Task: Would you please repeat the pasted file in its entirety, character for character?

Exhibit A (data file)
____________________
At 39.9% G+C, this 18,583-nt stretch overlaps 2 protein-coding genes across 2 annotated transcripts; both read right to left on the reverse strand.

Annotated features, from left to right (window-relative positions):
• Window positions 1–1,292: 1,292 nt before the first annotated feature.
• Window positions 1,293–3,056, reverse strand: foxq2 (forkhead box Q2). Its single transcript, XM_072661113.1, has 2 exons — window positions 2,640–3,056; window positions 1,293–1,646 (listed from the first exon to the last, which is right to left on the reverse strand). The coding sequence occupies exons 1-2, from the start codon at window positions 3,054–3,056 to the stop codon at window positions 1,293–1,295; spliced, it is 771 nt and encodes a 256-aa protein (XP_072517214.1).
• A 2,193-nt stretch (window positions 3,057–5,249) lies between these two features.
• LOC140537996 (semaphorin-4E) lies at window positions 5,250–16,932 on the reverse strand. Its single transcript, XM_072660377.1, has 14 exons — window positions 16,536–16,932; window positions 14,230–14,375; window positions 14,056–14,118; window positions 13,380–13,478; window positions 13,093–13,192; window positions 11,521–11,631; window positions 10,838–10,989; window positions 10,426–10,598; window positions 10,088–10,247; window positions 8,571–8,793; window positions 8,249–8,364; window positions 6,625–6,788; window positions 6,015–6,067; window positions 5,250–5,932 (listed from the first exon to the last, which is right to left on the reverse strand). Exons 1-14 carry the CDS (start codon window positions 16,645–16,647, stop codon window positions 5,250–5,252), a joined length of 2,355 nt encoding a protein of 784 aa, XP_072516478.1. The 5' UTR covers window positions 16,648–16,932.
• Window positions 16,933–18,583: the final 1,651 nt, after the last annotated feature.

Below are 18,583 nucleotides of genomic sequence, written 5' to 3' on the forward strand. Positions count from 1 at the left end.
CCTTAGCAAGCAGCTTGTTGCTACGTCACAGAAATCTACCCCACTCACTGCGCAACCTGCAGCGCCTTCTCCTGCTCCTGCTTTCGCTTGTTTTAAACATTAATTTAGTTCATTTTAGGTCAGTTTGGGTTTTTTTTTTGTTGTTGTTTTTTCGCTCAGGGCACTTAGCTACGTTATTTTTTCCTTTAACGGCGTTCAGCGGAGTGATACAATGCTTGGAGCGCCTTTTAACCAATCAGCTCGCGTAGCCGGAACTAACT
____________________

At 39.9% G+C, this 18,583-nt stretch overlaps 2 protein-coding genes across 2 annotated transcripts; both read right to left on the reverse strand.

Annotated features, from left to right (window-relative positions):
• Window positions 1–1,292: 1,292 nt before the first annotated feature.
• Window positions 1,293–3,056, reverse strand: foxq2 (forkhead box Q2). Its single transcript, XM_072661113.1, has 2 exons — window positions 2,640–3,056; window positions 1,293–1,646 (listed from the first exon to the last, which is right to left on the reverse strand). The coding sequence occupies exons 1-2, from the start codon at window positions 3,054–3,056 to the stop codon at window positions 1,293–1,295; spliced, it is 771 nt and encodes a 256-aa protein (XP_072517214.1).
• A 2,193-nt stretch (window positions 3,057–5,249) lies between these two features.
• LOC140537996 (semaphorin-4E) lies at window positions 5,250–16,932 on the reverse strand. Its single transcript, XM_072660377.1, has 14 exons — window positions 16,536–16,932; window positions 14,230–14,375; window positions 14,056–14,118; window positions 13,380–13,478; window positions 13,093–13,192; window positions 11,521–11,631; window positions 10,838–10,989; window positions 10,426–10,598; window positions 10,088–10,247; window positions 8,571–8,793; window positions 8,249–8,364; window positions 6,625–6,788; window positions 6,015–6,067; window positions 5,250–5,932 (listed from the first exon to the last, which is right to left on the reverse strand). Exons 1-14 carry the CDS (start codon window positions 16,645–16,647, stop codon window positions 5,250–5,252), a joined length of 2,355 nt encoding a protein of 784 aa, XP_072516478.1. The 5' UTR covers window positions 16,648–16,932.
• Window positions 16,933–18,583: the final 1,651 nt, after the last annotated feature.

Below are 18,583 nucleotides of genomic sequence, written 5' to 3' on the forward strand. Positions count from 1 at the left end.
CCTTAGCAAGCAGCTTGTTGCTACGTCACAGAAATCTACCCCACTCACTGCGCAACCTGCAGCGCCTTCTCCTGCTCCTGCTTTCGCTTGTTTTAAACATTAATTTAGTTCATTTTAGGTCAGTTTGGGTTTTTTTTTTGTTGTTGTTTTTTCGCTCAGGGCACTTAGCTACGTTATTTTTTCCTTTAACGGCGTTCAGCGGAGTGATACAATGCTTGGAGCGCCTTTTAACCAATCAGCTCGCGTAGCCGGAACTAACT